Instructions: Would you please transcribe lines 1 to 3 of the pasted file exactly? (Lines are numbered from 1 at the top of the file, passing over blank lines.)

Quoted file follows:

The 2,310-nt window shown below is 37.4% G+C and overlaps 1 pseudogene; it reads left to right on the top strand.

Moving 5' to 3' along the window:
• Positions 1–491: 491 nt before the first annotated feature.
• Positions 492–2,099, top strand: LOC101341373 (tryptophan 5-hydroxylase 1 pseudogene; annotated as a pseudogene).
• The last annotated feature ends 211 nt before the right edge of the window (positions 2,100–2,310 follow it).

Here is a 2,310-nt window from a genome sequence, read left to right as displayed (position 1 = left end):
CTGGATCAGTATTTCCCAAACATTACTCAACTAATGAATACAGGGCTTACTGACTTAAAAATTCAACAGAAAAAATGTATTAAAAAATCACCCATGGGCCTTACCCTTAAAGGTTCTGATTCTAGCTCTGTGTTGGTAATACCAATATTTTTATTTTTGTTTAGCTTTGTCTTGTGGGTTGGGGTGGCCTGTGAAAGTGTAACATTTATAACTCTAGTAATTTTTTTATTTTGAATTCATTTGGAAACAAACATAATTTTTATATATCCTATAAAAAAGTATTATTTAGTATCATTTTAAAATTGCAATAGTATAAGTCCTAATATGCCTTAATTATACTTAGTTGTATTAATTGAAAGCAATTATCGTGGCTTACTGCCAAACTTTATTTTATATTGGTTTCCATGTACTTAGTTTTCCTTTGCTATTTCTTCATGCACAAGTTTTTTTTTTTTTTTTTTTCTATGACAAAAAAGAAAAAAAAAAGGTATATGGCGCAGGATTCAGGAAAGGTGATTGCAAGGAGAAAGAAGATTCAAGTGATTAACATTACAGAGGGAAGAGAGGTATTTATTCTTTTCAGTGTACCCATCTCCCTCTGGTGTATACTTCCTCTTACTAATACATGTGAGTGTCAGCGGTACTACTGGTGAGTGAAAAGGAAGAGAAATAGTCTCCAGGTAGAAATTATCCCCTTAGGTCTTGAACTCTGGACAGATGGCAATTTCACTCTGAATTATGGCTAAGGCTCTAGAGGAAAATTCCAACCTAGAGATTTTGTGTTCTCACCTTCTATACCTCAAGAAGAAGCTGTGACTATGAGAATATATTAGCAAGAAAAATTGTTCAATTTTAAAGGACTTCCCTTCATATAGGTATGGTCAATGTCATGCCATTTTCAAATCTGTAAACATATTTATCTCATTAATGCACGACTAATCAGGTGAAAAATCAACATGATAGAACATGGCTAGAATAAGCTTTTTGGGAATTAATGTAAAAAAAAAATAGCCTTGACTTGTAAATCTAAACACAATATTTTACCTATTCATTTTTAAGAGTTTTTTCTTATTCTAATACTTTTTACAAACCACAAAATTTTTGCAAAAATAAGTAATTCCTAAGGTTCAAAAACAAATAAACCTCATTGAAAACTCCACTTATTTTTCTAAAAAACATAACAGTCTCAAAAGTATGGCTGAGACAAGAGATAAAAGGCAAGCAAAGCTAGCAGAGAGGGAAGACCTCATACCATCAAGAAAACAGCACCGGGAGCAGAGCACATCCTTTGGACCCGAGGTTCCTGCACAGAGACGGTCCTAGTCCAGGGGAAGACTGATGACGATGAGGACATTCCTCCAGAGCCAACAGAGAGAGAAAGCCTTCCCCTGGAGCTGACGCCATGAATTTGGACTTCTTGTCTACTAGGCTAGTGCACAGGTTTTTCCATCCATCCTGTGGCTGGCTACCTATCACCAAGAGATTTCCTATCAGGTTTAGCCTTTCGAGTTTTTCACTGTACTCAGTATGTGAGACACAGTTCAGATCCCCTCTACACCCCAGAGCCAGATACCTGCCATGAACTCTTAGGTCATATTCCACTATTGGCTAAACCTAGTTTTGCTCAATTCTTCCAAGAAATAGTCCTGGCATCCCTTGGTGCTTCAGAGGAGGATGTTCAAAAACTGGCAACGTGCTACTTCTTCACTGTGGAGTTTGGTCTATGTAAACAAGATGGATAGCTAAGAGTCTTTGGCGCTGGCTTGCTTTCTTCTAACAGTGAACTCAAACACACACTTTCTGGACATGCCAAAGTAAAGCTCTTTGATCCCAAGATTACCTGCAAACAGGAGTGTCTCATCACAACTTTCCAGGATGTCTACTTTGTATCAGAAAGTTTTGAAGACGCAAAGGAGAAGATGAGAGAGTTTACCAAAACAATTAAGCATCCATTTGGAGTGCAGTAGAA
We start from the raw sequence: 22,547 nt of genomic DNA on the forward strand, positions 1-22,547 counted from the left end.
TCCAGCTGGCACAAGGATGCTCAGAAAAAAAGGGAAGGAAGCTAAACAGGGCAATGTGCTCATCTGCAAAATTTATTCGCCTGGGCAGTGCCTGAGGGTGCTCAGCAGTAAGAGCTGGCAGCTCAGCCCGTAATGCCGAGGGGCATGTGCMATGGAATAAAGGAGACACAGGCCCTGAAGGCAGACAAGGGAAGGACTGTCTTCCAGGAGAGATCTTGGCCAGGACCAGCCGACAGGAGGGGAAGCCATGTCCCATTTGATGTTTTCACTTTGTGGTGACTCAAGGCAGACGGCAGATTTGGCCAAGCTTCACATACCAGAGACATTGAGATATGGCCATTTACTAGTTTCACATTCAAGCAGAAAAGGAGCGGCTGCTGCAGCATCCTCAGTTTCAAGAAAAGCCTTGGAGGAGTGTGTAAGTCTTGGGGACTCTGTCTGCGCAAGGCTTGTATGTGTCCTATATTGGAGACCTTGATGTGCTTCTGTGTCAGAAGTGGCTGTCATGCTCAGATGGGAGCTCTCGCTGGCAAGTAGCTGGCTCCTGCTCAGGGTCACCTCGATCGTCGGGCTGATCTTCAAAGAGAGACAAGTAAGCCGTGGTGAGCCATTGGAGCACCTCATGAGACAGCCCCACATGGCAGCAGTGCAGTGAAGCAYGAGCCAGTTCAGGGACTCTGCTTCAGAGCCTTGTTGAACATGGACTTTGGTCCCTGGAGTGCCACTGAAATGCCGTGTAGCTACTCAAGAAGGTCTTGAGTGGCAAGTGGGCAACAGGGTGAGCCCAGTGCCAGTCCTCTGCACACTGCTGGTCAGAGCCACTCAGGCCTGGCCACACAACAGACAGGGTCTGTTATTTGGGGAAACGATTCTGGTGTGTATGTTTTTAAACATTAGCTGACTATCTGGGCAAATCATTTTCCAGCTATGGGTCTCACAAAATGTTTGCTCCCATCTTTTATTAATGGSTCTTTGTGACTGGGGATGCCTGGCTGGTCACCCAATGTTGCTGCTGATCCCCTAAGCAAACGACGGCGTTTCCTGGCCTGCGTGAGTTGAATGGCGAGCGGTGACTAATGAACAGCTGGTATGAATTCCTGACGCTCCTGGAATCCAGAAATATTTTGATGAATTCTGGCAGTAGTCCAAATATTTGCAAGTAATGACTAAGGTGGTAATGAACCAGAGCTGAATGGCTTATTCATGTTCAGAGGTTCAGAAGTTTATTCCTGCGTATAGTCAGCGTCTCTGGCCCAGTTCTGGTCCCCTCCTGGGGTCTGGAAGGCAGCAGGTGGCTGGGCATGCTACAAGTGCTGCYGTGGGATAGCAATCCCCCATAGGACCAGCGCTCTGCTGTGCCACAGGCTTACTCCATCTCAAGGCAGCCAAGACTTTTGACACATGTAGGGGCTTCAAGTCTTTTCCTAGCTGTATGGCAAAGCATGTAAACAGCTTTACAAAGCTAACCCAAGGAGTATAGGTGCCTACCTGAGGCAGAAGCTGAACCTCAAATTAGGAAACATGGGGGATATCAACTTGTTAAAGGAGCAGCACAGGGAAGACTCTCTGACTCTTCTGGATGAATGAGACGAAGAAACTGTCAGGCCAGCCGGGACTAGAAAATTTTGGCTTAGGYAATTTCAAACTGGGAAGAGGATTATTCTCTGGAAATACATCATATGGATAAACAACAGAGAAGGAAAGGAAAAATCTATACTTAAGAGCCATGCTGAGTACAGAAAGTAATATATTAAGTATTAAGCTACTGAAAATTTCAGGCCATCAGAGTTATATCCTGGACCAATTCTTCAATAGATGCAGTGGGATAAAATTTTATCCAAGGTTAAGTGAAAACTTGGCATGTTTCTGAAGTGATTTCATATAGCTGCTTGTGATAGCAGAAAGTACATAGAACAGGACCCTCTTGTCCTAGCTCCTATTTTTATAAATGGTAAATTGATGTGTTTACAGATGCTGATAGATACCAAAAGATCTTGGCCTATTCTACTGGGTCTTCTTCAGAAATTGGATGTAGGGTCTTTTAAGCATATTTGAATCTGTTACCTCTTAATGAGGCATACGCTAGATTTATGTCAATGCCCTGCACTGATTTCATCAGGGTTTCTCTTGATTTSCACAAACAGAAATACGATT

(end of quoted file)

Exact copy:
The 2,310-nt window shown below is 37.4% G+C and overlaps 1 pseudogene; it reads left to right on the top strand.

Moving 5' to 3' along the window:
• Positions 1–491: 491 nt before the first annotated feature.